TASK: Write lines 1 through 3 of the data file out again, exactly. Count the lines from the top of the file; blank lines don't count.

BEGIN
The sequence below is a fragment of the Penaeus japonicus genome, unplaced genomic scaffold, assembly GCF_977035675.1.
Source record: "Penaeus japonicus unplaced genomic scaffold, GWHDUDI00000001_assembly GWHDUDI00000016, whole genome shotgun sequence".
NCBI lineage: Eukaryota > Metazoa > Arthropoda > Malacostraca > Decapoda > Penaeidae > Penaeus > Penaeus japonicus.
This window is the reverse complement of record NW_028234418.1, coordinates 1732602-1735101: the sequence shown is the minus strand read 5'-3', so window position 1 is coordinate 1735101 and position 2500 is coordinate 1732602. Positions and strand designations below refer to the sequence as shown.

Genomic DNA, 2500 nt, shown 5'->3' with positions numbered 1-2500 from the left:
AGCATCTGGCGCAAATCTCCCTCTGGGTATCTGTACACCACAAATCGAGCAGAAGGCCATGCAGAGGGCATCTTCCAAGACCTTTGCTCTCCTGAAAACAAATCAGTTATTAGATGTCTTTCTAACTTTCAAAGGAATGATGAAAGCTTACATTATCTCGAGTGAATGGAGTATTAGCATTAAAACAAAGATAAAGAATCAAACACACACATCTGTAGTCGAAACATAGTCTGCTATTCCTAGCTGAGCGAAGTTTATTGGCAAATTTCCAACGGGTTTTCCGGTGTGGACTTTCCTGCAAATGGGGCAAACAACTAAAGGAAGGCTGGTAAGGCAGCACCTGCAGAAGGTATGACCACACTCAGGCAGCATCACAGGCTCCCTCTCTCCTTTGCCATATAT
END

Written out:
The sequence below is a fragment of the Penaeus japonicus genome, unplaced genomic scaffold, assembly GCF_977035675.1.
Source record: "Penaeus japonicus unplaced genomic scaffold, GWHDUDI00000001_assembly GWHDUDI00000016, whole genome shotgun sequence".
NCBI lineage: Eukaryota > Metazoa > Arthropoda > Malacostraca > Decapoda > Penaeidae > Penaeus > Penaeus japonicus.